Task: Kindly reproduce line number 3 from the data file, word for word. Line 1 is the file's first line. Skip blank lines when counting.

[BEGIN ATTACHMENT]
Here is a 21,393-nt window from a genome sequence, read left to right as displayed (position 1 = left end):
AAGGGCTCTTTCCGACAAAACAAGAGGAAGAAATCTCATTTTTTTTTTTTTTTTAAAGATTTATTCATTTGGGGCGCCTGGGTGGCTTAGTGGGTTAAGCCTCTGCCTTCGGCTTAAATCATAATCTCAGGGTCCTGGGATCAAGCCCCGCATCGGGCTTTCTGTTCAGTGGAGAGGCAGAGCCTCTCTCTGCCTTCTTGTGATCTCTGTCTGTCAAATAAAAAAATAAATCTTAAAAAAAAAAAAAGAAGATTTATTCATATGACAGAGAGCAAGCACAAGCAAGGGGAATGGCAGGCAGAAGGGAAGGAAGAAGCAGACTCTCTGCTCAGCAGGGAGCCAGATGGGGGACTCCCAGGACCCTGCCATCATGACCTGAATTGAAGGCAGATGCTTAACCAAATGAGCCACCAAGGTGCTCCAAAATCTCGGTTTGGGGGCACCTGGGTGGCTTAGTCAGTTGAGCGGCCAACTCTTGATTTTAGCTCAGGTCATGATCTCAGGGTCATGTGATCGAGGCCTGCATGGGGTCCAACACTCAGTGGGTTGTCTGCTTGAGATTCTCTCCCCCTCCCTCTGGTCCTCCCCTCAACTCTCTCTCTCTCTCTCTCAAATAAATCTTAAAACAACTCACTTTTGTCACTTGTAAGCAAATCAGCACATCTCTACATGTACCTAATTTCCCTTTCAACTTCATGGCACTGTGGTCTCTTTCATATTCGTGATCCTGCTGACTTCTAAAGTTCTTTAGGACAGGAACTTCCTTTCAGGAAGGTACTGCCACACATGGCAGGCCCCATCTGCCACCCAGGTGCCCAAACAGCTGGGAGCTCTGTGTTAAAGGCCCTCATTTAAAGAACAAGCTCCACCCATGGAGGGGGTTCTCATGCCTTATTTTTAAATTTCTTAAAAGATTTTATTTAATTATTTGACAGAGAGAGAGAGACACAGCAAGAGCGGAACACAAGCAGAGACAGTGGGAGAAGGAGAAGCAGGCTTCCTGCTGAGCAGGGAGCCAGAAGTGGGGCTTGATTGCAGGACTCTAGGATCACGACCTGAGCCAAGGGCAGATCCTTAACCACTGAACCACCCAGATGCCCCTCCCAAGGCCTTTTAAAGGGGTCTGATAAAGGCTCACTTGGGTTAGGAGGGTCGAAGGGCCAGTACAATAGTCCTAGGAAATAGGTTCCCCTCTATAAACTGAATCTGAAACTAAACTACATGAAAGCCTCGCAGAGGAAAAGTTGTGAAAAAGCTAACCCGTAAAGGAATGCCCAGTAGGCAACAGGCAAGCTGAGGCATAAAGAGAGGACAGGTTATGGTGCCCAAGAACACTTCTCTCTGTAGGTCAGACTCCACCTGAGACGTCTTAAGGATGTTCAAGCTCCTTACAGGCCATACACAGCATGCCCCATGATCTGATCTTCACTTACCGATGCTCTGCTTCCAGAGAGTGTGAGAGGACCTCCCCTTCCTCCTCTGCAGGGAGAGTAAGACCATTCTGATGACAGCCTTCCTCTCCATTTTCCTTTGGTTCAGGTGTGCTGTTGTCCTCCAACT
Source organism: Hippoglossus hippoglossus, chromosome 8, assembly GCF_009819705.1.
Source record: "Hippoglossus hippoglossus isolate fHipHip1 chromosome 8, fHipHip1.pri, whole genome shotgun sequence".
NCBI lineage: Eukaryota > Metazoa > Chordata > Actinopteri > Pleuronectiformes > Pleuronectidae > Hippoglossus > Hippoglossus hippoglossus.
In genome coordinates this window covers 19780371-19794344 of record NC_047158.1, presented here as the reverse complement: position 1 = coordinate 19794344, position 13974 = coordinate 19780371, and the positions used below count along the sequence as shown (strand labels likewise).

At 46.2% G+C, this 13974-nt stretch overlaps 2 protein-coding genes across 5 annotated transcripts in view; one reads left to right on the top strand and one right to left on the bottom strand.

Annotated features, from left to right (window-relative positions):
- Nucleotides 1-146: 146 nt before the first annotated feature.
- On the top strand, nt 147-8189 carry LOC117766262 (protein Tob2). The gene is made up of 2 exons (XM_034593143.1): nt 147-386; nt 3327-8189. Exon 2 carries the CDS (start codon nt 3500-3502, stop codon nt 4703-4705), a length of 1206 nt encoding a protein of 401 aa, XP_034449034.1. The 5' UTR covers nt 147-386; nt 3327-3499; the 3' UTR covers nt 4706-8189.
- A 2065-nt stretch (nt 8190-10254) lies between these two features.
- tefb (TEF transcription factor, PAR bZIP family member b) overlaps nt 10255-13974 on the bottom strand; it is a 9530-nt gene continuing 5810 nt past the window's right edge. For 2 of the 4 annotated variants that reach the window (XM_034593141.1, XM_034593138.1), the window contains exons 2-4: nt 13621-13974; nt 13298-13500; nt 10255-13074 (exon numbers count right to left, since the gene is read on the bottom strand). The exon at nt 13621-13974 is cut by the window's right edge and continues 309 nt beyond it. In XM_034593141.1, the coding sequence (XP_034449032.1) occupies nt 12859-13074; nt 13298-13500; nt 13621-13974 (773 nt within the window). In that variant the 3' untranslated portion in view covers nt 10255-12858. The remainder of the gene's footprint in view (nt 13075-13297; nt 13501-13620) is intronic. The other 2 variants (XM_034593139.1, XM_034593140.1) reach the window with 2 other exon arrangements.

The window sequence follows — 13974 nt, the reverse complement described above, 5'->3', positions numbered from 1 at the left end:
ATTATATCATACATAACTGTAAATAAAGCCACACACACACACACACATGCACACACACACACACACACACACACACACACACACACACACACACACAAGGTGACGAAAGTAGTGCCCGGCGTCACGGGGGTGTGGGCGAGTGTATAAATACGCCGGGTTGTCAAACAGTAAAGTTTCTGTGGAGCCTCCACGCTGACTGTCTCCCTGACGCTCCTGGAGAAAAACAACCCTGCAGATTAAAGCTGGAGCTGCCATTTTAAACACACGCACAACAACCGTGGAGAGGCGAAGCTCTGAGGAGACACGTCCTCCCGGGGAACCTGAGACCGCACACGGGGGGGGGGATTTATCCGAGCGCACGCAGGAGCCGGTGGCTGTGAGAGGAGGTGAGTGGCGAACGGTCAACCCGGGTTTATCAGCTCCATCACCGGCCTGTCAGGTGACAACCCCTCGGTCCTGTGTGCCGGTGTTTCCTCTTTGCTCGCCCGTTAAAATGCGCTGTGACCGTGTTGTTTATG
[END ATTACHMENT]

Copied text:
Source organism: Hippoglossus hippoglossus, chromosome 8, assembly GCF_009819705.1.